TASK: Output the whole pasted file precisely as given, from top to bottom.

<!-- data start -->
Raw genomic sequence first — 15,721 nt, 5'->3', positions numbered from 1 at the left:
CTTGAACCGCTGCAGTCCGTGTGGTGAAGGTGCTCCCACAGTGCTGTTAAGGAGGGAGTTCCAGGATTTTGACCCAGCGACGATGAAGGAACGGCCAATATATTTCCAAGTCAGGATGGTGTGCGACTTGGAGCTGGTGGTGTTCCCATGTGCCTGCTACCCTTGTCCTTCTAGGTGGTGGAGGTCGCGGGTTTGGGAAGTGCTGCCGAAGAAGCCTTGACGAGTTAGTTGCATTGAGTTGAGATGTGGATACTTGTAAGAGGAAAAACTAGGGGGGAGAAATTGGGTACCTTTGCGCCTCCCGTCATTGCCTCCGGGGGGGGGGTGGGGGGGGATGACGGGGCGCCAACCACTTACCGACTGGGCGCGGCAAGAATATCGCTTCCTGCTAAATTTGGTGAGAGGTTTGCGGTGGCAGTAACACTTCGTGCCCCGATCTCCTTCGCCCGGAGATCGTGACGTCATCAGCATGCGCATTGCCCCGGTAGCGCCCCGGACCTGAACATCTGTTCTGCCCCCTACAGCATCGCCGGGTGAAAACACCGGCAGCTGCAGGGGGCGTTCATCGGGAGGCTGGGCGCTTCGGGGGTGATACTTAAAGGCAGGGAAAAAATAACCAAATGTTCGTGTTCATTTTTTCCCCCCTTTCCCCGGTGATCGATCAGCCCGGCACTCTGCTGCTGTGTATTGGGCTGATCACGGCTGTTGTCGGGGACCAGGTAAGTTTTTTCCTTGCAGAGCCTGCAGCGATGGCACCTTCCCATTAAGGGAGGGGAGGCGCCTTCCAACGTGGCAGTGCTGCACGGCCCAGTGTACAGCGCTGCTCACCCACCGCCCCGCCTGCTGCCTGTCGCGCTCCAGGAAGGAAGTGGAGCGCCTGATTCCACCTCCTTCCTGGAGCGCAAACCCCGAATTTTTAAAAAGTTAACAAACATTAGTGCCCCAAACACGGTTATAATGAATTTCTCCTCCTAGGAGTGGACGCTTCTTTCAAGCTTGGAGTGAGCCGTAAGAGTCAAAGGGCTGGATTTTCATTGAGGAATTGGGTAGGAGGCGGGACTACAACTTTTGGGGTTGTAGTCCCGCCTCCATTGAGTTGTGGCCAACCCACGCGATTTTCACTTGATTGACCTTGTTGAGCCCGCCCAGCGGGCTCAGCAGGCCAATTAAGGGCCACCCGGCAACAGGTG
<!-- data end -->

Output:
Raw genomic sequence first — 15,721 nt, 5'->3', positions numbered from 1 at the left:
CTTGAACCGCTGCAGTCCGTGTGGTGAAGGTGCTCCCACAGTGCTGTTAAGGAGGGAGTTCCAGGATTTTGACCCAGCGACGATGAAGGAACGGCCAATATATTTCCAAGTCAGGATGGTGTGCGACTTGGAGCTGGTGGTGTTCCCATGTGCCTGCTACCCTTGTCCTTCTAGGTGGTGGAGGTCGCGGGTTTGGGAAGTGCTGCCGAAGAAGCCTTGACGAGTTAGTTGCATTGAGTTGAGATGTGGATACTTGTAAGAGGAAAAACTAGGGGGGAGAAATTGGGTACCTTTGCGCCTCCCGTCATTGCCTCCGGGGGGGGGGTGGGGGGGGATGACGGGGCGCCAACCACTTACCGACTGGGCGCGGCAAGAATATCGCTTCCTGCTAAATTTGGTGAGAGGTTTGCGGTGGCAGTAACACTTCGTGCCCCGATCTCCTTCGCCCGGAGATCGTGACGTCATCAGCATGCGCATTGCCCCGGTAGCGCCCCGGACCTGAACATCTGTTCTGCCCCCTACAGCATCGCCGGGTGAAAACACCGGCAGCTGCAGGGGGCGTTCATCGGGAGGCTGGGCGCTTCGGGGGTGATACTTAAAGGCAGGGAAAAAATAACCAAATGTTCGTGTTCATTTTTTCCCCCCTTTCCCCGGTGATCGATCAGCCCGGCACTCTGCTGCTGTGTATTGGGCTGATCACGGCTGTTGTCGGGGACCAGGTAAGTTTTTTCCTTGCAGAGCCTGCAGCGATGGCACCTTCCCATTAAGGGAGGGGAGGCGCCTTCCAACGTGGCAGTGCTGCACGGCCCAGTGTACAGCGCTGCTCACCCACCGCCCCGCCTGCTGCCTGTCGCGCTCCAGGAAGGAAGTGGAGCGCCTGATTCCACCTCCTTCCTGGAGCGCAAACCCCGAATTTTTAAAAAGTTAACAAACATTAGTGCCCCAAACACGGTTATAATGAATTTCTCCTCCTAGGAGTGGACGCTTCTTTCAAGCTTGGAGTGAGCCGTAAGAGTCAAAGGGCTGGATTTTCATTGAGGAATTGGGTAGGAGGCGGGACTACAACTTTTGGGGTTGTAGTCCCGCCTCCATTGAGTTGTGGCCAACCCACGCGATTTTCACTTGATTGACCTTGTTGAGCCCGCCCAGCGGGCTCAGCAGGCCAATTAAGGGCCACCCGGCAACAGGTG